Defence investment, for instance, is subject to industrial licensing under the Industries (Development & Regulation) Act, 1951. The licence is given by Department of Industrial Policy and Promotion in consultation with the ministries of defence, external affairs and home, a process that takes time. “Why should there be a need for another level of clearance from same authorities?” said the official cited above. Up to 100% FDI is allowed in defence on a case-to-case basis. India is the world’s biggest importer of defence goods, accounting for 13% of global purchases during 2012-16. The government is looking to give a push to domestic manufacturing of defence equipment to reduce imports and also create more local jobs. Since 2000, the defence sector has attracted just over $5 million in FDI.
In the case of telecom too, 100% FDI is allowed but subject to licensing by the Department of Telecommunications. Similarly, broadcasting is subject to rules and conditions framed by the ministry of information and broadcasting. Telecom has been among the biggest recipients of FDI with $24 billion in inflows since 2000, 7.4% of the total. The government has already announced its intent to scrap the Foreign Investment Promotion Board (FIPB) and leave FDI clearance to the relevant ministries or departments in sectors where government approval is needed. The official cited above said removing the additional clearance could be taken up at the same time.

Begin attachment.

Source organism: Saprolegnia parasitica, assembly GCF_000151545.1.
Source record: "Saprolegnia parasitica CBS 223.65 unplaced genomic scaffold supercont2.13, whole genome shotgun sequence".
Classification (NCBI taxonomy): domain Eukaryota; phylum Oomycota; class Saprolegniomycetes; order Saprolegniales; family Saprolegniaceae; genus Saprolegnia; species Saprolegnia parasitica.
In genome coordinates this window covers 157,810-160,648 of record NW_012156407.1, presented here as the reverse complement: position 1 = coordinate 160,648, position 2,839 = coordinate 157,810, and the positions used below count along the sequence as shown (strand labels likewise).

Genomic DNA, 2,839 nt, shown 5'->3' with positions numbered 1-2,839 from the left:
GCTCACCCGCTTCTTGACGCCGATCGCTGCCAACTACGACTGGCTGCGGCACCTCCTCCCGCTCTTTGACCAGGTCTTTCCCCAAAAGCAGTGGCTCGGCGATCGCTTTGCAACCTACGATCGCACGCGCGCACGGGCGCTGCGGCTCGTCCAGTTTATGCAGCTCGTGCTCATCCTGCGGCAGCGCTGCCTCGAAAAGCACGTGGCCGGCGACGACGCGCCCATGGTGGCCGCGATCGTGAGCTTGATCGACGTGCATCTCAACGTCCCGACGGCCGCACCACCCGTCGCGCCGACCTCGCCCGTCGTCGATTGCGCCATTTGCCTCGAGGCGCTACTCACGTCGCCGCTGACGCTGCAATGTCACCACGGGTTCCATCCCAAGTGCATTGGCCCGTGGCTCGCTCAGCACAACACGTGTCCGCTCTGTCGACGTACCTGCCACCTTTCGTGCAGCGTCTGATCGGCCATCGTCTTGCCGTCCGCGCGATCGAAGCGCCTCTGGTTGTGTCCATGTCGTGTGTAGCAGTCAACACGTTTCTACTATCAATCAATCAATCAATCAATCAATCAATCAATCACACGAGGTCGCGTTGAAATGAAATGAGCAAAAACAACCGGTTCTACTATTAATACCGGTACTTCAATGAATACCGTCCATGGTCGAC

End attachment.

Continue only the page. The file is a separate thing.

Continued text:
“Abolition of FIPB will be truly be impactful if government approval is done away with in FDI policy across sectors,” said Akash Gupt, partner, PwC. Again he added, “If a licensor would grant FDI approval under licensing requirement but RBI would eventually be monitoring the compliance of same under FEMA (Foreign Exchange Management Act), it would need some consistency and connecting of dots.” A transition framework for replacing the FIPB process should be in place before the end of the financial year. The departments of industrial policy and promotion and economic affairs have begun consultations on the process. Keen to attract foreign funds in the country, the government has put a number of sectors on the automatic route.
The big “reform” that looms is the goods and services tax (GST), which is on course for implementation by July 1. GST is important because it will enable the Modi government to level the field between imported items and those that are produced at home without running foul of its international trade obligations under the World Trade Organisation (WTO) and the stack of Free Trade Agreements (FTAs) that the country has signed over the years.
Indian tax policy has always been loaded against local manufacture. The cascade of central and state levies on domestic goods has never been fully neutralised by the countervailing duties imposed on imports. GST will ensure that India will be able to promote domestic manufacture without becoming protectionist since the tax “will automatically be levied on imports to ensure neutrality of incentives”, the Economic Survey of 2014-15 had noted.